David B. Sachsman and David W. Bulla have gathered a colorful collection of essays exploring sensationalism in nineteenth-century newspaper reporting. The contributors analyze the role of sensationalism and tell the story of both the rise of the penny press in the 1830s and the careers of specific editors and reporters dedicated to this particular journalistic style. Divided into four sections, the first, titled "The Many Faces of Sensationalism," provides an eloquent defense of yellow journalism, analyzes the place of sensational pictures, and provides a detailed examination of the changes in reporting over a twenty-year span. The second part, "Mudslinging, Muckraking, Scandals, and Yellow Journalism," focuses on sensationalism and the American presidency as well as why journalistic muckraking came to fruition in the Progressive Era. The third section, "Murder, Mayhem, Stunts, Hoaxes, and Disasters," features a groundbreaking discussion of the place of religion and death in nineteenth-century newspapers. The final section explains the connection between sensationalism and hatred. This is a must-read book for any historian, journalist, or person interested in American culture.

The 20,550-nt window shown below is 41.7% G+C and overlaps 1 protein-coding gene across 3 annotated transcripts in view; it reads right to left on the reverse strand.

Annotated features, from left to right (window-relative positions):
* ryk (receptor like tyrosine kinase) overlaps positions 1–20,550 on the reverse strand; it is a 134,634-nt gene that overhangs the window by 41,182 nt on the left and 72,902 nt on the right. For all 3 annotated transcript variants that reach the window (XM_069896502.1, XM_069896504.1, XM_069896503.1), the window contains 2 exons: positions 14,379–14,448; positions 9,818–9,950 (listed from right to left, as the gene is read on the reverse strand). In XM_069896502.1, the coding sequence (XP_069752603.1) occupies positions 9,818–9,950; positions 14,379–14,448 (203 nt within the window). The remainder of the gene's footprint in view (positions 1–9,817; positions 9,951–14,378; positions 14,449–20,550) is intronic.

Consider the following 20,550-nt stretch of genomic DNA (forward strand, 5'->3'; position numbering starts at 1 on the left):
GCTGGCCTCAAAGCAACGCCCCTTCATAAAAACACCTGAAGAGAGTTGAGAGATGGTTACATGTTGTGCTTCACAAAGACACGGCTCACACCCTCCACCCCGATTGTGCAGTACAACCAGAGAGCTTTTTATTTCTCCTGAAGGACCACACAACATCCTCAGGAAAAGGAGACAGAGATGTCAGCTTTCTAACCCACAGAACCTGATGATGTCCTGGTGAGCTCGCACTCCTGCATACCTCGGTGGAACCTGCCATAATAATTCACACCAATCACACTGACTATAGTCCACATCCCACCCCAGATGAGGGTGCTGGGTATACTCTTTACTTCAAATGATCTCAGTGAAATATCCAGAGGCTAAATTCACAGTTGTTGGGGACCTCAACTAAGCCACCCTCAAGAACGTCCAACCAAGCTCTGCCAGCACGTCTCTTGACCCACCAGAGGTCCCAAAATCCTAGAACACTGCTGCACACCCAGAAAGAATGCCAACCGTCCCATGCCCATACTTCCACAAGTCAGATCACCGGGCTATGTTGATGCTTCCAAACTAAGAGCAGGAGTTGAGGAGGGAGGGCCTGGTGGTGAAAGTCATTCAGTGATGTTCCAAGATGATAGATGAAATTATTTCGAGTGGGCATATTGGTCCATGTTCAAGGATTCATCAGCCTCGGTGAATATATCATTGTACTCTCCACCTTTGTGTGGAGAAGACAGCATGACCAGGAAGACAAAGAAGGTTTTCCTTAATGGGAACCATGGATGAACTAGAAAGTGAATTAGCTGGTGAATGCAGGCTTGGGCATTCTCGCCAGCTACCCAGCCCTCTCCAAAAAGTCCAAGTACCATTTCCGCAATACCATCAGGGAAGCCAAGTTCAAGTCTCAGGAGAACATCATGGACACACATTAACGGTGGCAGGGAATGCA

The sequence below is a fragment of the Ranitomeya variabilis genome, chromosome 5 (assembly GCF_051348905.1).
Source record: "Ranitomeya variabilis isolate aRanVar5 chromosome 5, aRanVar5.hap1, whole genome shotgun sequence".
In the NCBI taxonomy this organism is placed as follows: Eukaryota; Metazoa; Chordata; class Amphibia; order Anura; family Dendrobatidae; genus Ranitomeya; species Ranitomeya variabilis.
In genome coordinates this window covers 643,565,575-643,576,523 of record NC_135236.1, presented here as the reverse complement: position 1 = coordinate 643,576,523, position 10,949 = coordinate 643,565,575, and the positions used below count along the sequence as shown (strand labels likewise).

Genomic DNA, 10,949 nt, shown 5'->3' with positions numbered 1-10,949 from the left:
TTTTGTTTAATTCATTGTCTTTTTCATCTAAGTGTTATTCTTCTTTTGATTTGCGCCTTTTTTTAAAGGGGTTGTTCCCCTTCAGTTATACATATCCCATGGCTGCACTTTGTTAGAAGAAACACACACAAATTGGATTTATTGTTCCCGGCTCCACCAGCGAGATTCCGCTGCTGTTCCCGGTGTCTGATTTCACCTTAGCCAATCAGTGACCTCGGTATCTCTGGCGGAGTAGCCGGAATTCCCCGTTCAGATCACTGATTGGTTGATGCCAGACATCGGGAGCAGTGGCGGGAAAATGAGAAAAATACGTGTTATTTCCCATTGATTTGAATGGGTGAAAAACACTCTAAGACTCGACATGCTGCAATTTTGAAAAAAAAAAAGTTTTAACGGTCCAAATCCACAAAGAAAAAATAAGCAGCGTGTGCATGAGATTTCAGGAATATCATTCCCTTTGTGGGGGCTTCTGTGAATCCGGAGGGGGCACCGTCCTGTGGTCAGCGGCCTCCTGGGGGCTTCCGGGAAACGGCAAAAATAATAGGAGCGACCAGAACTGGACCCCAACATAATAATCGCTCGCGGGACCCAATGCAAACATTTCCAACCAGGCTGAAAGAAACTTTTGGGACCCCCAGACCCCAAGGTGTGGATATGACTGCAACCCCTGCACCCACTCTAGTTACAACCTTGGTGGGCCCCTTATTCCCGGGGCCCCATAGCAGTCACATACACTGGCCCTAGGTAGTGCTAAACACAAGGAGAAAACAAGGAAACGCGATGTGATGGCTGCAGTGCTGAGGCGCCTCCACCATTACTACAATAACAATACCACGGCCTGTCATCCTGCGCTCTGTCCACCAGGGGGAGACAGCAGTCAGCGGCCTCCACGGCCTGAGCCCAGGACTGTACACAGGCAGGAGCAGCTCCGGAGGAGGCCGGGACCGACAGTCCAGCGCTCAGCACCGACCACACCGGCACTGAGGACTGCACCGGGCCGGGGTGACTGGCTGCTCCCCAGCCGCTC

When a fiery meteor crash in 1807 lit up the dark early-morning sky in Weston, Connecticut, it did more than startle the few farmers in the sleepy village. More importantly, it sparked the curiosity of Benjamin Silliman, a young chemistry professor at nearby Yale College. His rigorous investigation of the incident started a chain of events that eventually brought the once-low standing of American science to sudden international prominence. And, by coincidence, the event also embroiled Silliman in politics, pitting him against no less an adversary than President Thomas Jefferson. Based on a wealth of original source documents and interiews with current experts in history, astronomy, and geology, this journalist tells the remarkable story of Benjamin Silliman, arguably America’s first bonafide scientist. In a lively narrative rich with fascinating historical detail, the author documents the primitive state of American science at the time; Silliman’s careful analysis of the meteor samples; and the publication of his conclusions, which contradicted both popular superstitions regarding meteors as ominous portents and a common belief that meteors come from volcanic eruptions on the moon. She also describes Silliman’s struggles to build a chemistry department at Yale with rudimentary material; new insights into geology that resulted from his analysis of the meteor; and his report to the prestigious French Academy, which raised the prestige of American science. Finally, she discusses the political turbulence of the time, which Silliman could not escape, and how the meteor event was used to drive a wedge between New England and Jefferson. This is a fascinating vignette of Federal Period America when science on this continent was still in its infancy, but was just beginning to make its mark. From the Hardcover edition.